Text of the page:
B. Plaintiffs’ Emergency Motion for a Preliminary Injunction
Rule 8 similarly requires that a party “must ordinarily move first in the district court for .
. . an order . . . granting an injunction while an appeal is pending.” Fed. R. App. P. 8(a)(1)(C).
Defendants’ contention that the court may not consider Plaintiffs’ Emergency Motion for a
Preliminary Injunction [#90] ignores this requirement.
In Teradyne, Inc. v. Mostek Corp., 797 F.2d 43 (1st Cir. 1986), the First Circuit carefully
considered the effect of the FAA on a district court’s power to grant preliminary injunctive relief.
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In that case, the district court had not yet determined whether the dispute was arbitrable when it
granted a motion for a preliminary injunction. The First Circuit posited that if “the policy of the
Arbitration Act precludes the grant of preliminary injunctive relief in an arbitrable dispute,” the
district court’s grant of injunctive relief prior to deciding the arbitrability question was an abuse
of discretion. Id. at 47. However, if the “Arbitration Act poses no bar to the grant of a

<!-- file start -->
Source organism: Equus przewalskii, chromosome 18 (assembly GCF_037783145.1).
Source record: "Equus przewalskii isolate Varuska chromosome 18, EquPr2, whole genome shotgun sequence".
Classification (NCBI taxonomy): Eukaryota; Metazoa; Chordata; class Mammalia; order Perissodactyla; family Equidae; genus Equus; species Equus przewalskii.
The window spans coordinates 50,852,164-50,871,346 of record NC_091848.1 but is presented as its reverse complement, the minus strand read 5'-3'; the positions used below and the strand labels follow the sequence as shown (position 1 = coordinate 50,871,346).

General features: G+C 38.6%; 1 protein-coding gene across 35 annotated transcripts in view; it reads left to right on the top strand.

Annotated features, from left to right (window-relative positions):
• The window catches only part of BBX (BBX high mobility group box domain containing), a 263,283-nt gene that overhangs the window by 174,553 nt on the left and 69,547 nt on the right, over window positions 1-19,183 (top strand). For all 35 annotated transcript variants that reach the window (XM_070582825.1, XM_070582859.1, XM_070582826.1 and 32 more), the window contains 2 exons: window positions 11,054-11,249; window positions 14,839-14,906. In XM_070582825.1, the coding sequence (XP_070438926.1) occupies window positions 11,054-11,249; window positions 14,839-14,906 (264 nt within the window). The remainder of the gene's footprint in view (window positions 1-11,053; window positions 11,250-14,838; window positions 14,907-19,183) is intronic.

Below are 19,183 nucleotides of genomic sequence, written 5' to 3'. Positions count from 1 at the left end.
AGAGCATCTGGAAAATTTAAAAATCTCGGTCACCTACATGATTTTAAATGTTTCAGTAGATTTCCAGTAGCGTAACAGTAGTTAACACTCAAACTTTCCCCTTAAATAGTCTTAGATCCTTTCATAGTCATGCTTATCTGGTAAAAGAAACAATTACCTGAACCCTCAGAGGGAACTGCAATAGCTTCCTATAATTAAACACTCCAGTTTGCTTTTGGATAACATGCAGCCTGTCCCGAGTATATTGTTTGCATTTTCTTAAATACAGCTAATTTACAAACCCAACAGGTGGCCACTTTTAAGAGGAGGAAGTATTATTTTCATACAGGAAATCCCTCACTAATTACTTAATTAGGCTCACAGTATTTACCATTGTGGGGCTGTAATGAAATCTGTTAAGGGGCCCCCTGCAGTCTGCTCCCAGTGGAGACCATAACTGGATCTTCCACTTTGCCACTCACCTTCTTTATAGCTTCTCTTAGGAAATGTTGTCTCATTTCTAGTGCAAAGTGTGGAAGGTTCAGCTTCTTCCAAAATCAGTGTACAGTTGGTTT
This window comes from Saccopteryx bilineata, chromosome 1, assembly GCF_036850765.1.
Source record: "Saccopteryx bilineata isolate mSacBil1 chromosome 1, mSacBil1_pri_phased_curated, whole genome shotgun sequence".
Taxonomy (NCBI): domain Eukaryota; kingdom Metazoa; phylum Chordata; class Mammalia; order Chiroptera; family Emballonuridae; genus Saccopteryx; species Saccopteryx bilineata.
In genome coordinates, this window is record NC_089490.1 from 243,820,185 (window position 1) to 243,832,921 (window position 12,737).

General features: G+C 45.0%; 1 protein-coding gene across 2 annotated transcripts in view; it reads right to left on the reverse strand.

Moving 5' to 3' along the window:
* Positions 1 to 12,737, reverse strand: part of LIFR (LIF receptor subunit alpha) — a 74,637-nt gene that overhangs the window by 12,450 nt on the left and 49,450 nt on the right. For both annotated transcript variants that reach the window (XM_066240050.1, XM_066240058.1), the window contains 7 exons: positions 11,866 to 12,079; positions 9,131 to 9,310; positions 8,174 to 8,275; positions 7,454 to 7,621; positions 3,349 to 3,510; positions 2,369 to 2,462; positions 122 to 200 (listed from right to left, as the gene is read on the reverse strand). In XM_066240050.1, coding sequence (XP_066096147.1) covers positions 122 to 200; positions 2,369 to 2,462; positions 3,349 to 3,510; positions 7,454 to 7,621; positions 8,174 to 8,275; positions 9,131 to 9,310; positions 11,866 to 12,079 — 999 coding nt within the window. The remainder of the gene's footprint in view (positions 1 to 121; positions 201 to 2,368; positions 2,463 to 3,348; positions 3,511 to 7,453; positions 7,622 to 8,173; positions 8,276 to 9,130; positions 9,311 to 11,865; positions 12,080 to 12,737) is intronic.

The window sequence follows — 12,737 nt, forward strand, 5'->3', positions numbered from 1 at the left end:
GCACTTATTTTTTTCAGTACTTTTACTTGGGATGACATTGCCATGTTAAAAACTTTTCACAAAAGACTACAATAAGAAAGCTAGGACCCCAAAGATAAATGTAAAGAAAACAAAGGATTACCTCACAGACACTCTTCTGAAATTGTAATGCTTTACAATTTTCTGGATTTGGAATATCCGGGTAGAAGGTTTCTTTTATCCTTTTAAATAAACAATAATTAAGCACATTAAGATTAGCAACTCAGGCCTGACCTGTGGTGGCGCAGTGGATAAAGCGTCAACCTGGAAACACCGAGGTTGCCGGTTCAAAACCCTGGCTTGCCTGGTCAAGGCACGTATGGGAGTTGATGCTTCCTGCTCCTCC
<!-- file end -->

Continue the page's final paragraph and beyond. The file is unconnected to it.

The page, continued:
preliminary injunction, then whether or not the dispute is arbitrable is irrelevant.” Id. (emphasis
The First Circuit noted that three other circuits had examined the issue in detail and had
concluded that “a court can, and should, grant injunctive relief in an arbitrable dispute pending
arbitration.” Id.4 The First Circuit rejected contrary authority from the Eight Circuit and
embraced the approach taken by the Second, Fourth and Seventh Circuits, concluding that “the
congressional desire to enforce arbitration agreements would frequently be frustrated if the
courts were precluded from issuing preliminary injunctive relief to preserve the status quo
pending arbitration and, ipso facto, the meaningfulness of the arbitration process.” Id. at 51.